JACKSON, Miss.—When Jaimar Scott’s daughter gained admission to Barack Obama Magnet Elementary School in Mississippi’s capital city about six years ago, her father started volunteering at the school.
“I think it’s just me wanting to see more men represented in the educational process,” Scott told the Mississippi Free Press on Jan. 18, 2023, in the conference room in McWillie Elementary School.
Last October, Scott participated in the launch of the Jackson Public School District Watch D.O.G.S. (Dads Of Great Students), a group of men who volunteer at the district’s schools. The group’s coordinator, Micah Biggs, told the Mississippi Free Press Tuesday that a previous iteration of the organization in the Jackson Public School district dissolved about 10 years ago.
Watch D.O.G.S. began in 1998 in Springdale, Ark., and now has chapters across 46 states. The organization’s website says it provides “positive male role models for the students, demonstrating by their presence that education is important” and “extra sets of eyes and ears to enhance school security and reduce bullying.”
The goals and popularity of the program among fathers square with research showing that Black men have the highest engagement with their children of men of any race, despite stereotypes to the contrary. In 2013, the Centers for Disease Control found that a higher percentage of Black dads fed or ate meals with their children daily (78.2%); bathed, diapered or dressed children daily (70.4%); and read to children daily (34.9%) than white or Hispanic fathers. Black fathers ranked only half a percentage lower than white fathers who played with children daily (82.2% versus 82.7%).
Dispelling Rumors and Myths
Jaimar Scott started volunteering six years ago at Obama Magnet Elementary School “to dispel that rumor or that myth that the man works (and) the woman takes care of the kids as far as homework, education.” He said he began opening the door for students in the morning and reading in classes.
“I just knew that, all right, my daughter’s at this school, what can I do to help, volunteer or whatever?” he said. “We were just (doing) like we do now: just standing at the front, opening car doors, first day of school—things of that nature.”
The Watch D.O.G.S. volunteers monitor the school entrance, read to classes and eat lunch with students. It is an initiative of the National Center for Fathering, which created millions of “in-school” volunteer hours across 5,348 schools in 47 states.
The district’s website highlights survey responses from 50 principals on their impression of the program. Most respondents believe that it has contributed to school safety, decreased behavioral problems, and promoted a safe and positive learning environment. JPS says that “50% said they thought that Watch D.O.G.S. contributed to an increase in student achievement.”
Briggs told the Mississippi Free Press that a previous iteration of Watch D.O.G.S in the Jackson Public School District had conducted the survey, and that it was dissolved about 10 years ago.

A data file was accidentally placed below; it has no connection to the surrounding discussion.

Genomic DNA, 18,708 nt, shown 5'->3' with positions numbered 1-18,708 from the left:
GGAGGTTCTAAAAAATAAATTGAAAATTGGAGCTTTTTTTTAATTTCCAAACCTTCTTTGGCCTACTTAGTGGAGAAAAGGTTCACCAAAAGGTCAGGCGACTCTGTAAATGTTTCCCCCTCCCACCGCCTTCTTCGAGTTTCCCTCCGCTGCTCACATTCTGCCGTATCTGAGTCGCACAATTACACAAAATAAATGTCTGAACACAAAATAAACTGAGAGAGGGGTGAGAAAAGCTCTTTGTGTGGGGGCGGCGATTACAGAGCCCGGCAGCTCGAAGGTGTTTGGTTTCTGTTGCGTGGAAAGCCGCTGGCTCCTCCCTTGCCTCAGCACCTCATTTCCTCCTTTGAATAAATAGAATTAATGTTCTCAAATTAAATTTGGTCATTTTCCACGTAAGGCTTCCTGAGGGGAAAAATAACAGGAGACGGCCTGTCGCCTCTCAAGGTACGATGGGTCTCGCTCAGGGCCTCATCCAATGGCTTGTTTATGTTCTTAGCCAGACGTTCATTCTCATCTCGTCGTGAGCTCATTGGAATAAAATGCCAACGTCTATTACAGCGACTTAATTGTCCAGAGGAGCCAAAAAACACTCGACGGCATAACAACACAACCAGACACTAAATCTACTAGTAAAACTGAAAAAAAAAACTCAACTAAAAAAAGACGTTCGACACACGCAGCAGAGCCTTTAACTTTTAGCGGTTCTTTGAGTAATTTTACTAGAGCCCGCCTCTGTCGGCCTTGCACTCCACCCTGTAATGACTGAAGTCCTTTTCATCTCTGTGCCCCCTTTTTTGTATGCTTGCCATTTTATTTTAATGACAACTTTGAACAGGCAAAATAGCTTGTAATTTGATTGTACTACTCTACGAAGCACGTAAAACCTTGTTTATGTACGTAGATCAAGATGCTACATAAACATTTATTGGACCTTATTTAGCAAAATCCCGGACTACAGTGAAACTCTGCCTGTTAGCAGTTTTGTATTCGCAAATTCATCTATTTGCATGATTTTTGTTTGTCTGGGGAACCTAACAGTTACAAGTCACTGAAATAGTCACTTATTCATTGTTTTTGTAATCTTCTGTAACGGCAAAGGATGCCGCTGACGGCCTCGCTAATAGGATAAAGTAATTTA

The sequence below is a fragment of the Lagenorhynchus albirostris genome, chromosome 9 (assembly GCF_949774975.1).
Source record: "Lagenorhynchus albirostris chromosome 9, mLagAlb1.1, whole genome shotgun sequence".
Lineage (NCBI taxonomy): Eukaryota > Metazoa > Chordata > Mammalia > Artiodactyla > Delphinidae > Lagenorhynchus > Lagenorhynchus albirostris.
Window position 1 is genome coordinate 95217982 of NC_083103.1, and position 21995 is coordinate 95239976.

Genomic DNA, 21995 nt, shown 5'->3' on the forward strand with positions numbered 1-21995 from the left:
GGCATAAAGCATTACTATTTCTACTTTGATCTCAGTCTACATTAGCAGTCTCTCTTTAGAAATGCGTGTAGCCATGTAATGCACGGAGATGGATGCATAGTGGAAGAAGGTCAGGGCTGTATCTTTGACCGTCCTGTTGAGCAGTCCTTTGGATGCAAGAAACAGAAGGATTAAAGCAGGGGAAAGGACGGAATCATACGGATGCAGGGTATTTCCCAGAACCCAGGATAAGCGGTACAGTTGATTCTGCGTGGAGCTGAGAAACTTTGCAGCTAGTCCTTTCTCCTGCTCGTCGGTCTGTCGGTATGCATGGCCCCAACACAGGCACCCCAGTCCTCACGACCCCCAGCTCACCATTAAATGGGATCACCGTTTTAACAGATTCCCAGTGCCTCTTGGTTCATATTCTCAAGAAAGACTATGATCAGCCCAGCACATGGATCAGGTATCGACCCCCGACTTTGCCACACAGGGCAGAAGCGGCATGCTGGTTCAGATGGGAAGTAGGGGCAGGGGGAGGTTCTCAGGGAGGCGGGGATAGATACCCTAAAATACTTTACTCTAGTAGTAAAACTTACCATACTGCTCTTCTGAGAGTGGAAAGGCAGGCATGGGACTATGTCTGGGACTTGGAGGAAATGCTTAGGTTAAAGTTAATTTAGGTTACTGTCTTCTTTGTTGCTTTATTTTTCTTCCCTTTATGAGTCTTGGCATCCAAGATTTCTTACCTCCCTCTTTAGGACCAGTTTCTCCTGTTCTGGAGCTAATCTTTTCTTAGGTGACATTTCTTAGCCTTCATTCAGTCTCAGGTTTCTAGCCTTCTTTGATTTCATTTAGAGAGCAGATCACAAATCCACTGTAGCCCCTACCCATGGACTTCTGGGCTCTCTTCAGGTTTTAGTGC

State Auditor Focuses On ‘Absent Fathers’
Two months before the launch of the JPS Watch D.O.G.S., Mississippi State Auditor Shad White released a report that he claimed shows the cost of absent fathers to taxpayers.
The analysis in the August 2022 report cited a loss of $560 million in state taxes from “fatherless children who dropped out of school during the 2021-2022 school year alone.” It said that more than “250,000 Mississippi children live in fatherless homes,” and that the State used $180 million to imprison “male prisoners” who left “fatherless homes” behind and $50 million “for foster care as a result of fatherless teen mothers in 2019.”
“This report estimates that, through increased incarceration rates, increased education costs, and other drivers of taxpayer spending, Mississippi taxpayers will see an additional $700 million in current and future spending obligations each year due to fatherlessness,” the elected official’s analysis said.
In an op-ed for the Mississippi Free Press on Aug. 30, 2022, scholars Christine Dickason and Kaitlyn Barton said that number is “wrong.”
“And let’s be frank: The ‘math’ used to calculate the $700-million estimate that the auditor’s team claims is the cost of fatherlessness is just wrong,” they said. “Even if the proportions were correct (which the evidence provided does not support), you cannot just multiply proportions with different measurement units all drawn from different years of data.”
“Additionally, it is unclear what expenses were used to calculate the up-to-$57.5 million attributed to fatherless teenage mothers,” they added. “None of this is to suggest that engaged fathers are a bad thing. But to turn research and statistics into misinformation is dangerous.”
Even though the report cited incarceration as a driver of fatherlessness, White tweeted on Aug. 22, 2022, that he believes Mississippi has a “violent crime problem,” not a “mass incarceration problem.”
“The answer to this problem of violent crime is not to let violent criminals out of jail,” he wrote. “Instead, it’s time to start thinking about the core drivers of the problem, like sons growing up without responsible fathers in the home.”
Dickason and Barton cited a “tradition of unjustly separating Black families as a means of control, and our system of mass incarceration (that) has worsened the tearing apart of Black families” in Mississippi. White responded with his own op-ed, arguing that his arguments are not dissimilar from ones former President Barack Obama made in the past—although the former president was openly concerned with systemic inequities and poverty’s connection to crime, as well as mass incarceration.